Waiting for Renée
Writers Workshop l Rs 150
l pp 70
Each story in this collection poses the question, ‘What if?’ Paramita Ghosh’s premise is stated in the introductory Waiting for Renée. The narrator dreams up Renée, peeling potatoes, and waiting for Pierre.
But there are too many rules that get in the way of this simple thought. Renée is not Ren-nee but Ren-nei. Pierre cannot enter the kitchen with the momentous news that Napoleon has captured the King and the Queen in the Palace, because Napoleon never did that. Facts are very important, says the narrator’s lover, and facts must be got right. She dodges this neatly: ‘There was only one thing to be done. I slipped under the covers and got the facts right. I sang a French chanson, uncorked the bottle, played silly, fed him ripe red apples, twirled in blue and green, stepped on jungle paths and laid out European nights with cinematic chic.’
That is clear enough — rebellion is simmering. Will the book bring it to a boil?
The story ‘Code Red’ is strongly reminiscent of early O. Henry. M wears red all day, and hints at amours the night will bring. The upbeat narrative, however, loses verve and turns sentimental as she changes from (Mysterious, European) M to staid Miss M, finally folding up as somebody’s fond Auntie M with an energetic bat in the belfry.
‘The Run’ is a story of a failed marriage kept alive perhaps by the husband’s nausea towards his wife: ‘… there are times when you want to appraise your woman and spread her naked in the marketplace. If you want to whip her, I will not stop you. I will think you have paid her a poem.’ The nervous elegance of the prose is in step with the bleakness of the tale. However, the story remains a pointless statement of savagery.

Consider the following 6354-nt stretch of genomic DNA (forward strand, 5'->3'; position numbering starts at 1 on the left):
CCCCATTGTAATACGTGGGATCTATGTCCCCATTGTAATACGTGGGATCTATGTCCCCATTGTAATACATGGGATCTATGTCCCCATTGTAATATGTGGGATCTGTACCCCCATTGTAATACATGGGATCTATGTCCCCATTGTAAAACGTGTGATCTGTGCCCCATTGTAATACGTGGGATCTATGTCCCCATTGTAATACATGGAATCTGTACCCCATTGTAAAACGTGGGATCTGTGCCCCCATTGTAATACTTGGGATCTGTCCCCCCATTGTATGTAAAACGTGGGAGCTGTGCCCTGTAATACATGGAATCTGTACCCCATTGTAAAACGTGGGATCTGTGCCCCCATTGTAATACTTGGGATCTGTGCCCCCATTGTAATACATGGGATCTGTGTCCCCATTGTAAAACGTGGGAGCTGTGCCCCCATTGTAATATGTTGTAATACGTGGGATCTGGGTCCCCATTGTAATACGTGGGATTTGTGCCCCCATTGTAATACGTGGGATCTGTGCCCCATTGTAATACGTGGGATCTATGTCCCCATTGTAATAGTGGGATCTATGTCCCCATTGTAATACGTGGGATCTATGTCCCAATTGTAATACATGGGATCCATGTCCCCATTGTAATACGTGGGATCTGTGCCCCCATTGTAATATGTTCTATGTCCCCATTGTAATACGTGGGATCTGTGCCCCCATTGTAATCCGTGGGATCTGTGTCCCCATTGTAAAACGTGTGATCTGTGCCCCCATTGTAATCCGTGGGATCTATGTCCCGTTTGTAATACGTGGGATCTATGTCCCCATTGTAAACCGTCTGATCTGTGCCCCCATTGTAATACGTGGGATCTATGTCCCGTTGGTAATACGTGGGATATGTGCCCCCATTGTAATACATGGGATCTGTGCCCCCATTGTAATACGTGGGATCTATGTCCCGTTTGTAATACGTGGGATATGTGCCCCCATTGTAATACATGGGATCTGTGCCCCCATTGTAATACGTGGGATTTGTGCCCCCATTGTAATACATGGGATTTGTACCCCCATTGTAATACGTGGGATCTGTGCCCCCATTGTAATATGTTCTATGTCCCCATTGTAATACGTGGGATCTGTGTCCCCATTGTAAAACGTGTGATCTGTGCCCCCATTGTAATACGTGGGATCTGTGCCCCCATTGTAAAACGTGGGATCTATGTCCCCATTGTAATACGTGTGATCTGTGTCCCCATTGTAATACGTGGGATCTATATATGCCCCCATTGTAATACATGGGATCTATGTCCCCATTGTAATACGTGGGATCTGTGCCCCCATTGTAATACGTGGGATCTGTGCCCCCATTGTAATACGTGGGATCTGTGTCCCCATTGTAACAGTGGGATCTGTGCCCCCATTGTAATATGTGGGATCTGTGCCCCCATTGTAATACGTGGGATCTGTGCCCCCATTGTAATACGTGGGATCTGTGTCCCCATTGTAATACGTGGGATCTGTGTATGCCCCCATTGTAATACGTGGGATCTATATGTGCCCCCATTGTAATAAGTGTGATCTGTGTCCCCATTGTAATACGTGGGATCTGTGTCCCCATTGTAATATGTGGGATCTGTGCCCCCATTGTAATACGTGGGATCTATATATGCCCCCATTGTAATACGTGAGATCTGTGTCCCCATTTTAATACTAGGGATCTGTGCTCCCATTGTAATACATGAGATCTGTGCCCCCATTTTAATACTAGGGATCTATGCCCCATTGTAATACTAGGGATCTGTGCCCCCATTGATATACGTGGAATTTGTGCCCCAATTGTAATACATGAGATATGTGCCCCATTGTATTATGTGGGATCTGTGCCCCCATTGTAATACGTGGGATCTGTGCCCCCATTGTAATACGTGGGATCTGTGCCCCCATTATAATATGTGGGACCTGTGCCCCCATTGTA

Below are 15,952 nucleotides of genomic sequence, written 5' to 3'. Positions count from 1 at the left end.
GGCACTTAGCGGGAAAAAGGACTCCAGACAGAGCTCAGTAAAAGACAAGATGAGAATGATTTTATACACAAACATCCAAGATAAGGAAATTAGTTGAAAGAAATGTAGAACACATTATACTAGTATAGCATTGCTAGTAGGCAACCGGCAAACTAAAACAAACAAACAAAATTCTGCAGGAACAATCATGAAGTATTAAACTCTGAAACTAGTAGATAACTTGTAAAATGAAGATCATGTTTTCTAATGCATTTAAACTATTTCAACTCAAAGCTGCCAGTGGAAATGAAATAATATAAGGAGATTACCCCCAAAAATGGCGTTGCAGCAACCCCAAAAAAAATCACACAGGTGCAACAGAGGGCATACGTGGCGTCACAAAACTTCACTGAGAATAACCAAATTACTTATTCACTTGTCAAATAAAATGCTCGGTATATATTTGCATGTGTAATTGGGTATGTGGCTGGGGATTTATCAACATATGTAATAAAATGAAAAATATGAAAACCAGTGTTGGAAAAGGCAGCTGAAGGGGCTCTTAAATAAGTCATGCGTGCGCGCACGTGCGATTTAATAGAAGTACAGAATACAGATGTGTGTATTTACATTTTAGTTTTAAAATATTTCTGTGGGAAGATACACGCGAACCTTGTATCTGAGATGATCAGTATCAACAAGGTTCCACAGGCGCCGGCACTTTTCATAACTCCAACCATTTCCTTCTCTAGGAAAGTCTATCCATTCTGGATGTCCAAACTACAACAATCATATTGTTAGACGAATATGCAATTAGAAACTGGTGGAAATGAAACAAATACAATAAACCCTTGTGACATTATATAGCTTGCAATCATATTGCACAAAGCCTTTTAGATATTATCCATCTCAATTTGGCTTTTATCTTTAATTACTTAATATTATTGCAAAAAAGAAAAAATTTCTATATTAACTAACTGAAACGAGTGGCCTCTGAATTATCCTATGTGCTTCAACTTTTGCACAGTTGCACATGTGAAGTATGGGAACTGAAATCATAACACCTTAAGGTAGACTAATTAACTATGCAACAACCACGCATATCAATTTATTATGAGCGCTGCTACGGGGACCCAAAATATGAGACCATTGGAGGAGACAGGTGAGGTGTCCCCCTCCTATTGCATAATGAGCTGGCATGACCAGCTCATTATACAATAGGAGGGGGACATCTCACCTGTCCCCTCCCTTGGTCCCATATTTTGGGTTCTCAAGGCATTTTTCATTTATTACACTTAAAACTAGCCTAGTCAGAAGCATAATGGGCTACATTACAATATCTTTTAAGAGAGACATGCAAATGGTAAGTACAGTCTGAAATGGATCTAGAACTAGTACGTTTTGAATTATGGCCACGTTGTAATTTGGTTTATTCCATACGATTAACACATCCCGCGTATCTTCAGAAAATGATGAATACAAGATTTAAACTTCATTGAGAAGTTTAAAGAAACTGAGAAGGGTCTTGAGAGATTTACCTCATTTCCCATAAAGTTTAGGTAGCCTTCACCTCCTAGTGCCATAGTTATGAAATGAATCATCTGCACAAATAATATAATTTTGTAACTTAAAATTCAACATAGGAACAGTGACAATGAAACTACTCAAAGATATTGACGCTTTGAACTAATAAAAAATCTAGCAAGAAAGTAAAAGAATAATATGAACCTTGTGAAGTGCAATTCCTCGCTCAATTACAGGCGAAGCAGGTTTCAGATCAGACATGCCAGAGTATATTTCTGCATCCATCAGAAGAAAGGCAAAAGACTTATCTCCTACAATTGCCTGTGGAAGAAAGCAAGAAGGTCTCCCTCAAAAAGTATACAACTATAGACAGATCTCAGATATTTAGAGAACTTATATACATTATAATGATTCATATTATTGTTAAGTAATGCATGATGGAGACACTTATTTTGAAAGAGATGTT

Ghosh is at her best in swift pirouettes like ‘The Last’, again a vignette of domestic strife turned with opportunistic cunning into a tryst by the son who witnesses the violence. Fantasies like ‘Window to Macondo’ are too Angela Carter to permit the writer’s own voice to emerge.
Paramita Ghosh’s strength is in her rejection of the obvious. This permits free-ranging whimsy, often pretty, as in ‘The Ghost Story’, and sometimes numbingly adolescent as in ‘Laces’.
Whimsy needs idea for ballast and is absent in these stories. Snail tracks of titillation — a lifted dress, nipples tipped with salt, silver running down the legs like sewage — have no erotic gleam without logic or epiphany. Happenstance — famously the coming together of an umbrella and a sewing machine on the dissecting table — must capture the moment of realisation to be convincingly surreal. Else, it fails to provoke thought, and remains an indulgence.
Waiting for Renée is a metaphor every writer recognises. The traffic of chance crowds us till the streets are cleared without notice to make room for one line of truth. These stories await that moment.
Kalpish Ratna is the pseudonymn of doctors Kalpana Swaminathan and Ishrat Syed.